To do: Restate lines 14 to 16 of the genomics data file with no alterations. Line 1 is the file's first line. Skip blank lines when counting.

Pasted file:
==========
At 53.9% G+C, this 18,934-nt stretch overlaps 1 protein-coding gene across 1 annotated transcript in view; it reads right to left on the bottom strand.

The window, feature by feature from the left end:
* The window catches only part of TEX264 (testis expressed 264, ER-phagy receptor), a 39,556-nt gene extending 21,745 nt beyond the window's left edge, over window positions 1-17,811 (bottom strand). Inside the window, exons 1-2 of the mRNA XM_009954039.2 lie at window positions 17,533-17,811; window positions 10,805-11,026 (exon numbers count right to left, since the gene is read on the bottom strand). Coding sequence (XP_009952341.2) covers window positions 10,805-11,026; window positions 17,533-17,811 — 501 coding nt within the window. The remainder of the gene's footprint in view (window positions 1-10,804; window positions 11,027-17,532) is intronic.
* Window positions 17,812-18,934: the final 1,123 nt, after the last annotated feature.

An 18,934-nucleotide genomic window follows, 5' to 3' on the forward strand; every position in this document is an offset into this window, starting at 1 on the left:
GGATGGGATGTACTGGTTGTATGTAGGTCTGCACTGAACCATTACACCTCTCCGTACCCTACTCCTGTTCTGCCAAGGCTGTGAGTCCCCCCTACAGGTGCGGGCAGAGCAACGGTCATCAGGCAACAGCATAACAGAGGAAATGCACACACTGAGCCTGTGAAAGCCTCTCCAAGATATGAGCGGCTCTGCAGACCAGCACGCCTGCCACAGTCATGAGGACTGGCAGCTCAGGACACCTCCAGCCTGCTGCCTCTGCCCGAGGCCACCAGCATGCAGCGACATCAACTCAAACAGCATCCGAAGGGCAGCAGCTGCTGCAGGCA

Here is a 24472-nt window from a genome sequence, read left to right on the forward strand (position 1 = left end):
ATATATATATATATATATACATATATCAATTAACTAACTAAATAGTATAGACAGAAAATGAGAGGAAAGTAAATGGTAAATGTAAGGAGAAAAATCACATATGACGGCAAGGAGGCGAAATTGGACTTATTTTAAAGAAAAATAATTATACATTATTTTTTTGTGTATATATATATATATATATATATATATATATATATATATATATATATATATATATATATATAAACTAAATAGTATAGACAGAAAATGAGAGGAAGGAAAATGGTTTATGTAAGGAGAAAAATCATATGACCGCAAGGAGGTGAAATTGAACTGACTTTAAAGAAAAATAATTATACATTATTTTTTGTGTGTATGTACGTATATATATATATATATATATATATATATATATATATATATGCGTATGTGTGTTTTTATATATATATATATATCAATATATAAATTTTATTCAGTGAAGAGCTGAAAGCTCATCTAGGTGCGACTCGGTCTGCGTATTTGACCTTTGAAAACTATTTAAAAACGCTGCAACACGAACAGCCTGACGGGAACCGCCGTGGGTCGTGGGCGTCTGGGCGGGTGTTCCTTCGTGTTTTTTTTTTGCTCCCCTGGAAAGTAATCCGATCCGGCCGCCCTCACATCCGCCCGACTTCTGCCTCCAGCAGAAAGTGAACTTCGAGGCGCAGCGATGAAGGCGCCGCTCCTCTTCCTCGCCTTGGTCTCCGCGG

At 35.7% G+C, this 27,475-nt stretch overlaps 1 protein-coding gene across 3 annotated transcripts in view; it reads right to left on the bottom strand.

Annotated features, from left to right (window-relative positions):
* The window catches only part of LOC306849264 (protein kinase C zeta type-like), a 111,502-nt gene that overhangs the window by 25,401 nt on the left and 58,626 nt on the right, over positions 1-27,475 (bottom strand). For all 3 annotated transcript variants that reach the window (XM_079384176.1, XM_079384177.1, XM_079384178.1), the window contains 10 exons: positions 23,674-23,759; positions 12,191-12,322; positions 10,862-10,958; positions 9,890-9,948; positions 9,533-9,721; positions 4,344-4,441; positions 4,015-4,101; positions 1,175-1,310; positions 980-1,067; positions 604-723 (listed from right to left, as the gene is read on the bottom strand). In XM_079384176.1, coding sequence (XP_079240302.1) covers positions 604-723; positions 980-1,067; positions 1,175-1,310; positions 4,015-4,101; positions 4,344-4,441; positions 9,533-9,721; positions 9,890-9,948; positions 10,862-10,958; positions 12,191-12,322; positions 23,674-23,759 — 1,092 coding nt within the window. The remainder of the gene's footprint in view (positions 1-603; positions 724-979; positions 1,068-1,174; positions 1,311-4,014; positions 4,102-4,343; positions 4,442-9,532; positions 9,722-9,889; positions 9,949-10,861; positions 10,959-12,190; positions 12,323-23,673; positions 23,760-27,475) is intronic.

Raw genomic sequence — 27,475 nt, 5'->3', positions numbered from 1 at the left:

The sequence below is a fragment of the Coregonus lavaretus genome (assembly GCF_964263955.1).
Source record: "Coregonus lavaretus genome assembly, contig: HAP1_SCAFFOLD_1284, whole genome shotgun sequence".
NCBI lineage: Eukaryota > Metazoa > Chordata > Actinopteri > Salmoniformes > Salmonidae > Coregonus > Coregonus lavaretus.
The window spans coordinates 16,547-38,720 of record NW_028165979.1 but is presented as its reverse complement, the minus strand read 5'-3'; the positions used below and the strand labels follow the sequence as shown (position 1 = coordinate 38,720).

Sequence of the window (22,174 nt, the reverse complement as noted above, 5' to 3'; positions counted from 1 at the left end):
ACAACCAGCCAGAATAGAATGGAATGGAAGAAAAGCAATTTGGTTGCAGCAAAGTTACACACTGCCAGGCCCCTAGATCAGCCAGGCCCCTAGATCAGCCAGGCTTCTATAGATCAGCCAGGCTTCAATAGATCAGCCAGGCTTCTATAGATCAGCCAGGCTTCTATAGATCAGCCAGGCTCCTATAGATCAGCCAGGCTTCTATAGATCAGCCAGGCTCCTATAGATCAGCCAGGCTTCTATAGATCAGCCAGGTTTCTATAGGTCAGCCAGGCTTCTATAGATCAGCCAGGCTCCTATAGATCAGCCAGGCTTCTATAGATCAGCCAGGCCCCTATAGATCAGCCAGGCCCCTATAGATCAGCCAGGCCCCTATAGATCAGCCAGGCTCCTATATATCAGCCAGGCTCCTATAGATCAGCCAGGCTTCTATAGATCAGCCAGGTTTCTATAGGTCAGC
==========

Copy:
Source record: "Coregonus lavaretus genome assembly, contig: HAP1_SCAFFOLD_1284, whole genome shotgun sequence".
NCBI lineage: Eukaryota > Metazoa > Chordata > Actinopteri > Salmoniformes > Salmonidae > Coregonus > Coregonus lavaretus.
The window spans coordinates 16,547-38,720 of record NW_028165979.1 but is presented as its reverse complement, the minus strand read 5'-3'; the positions used below and the strand labels follow the sequence as shown (position 1 = coordinate 38,720).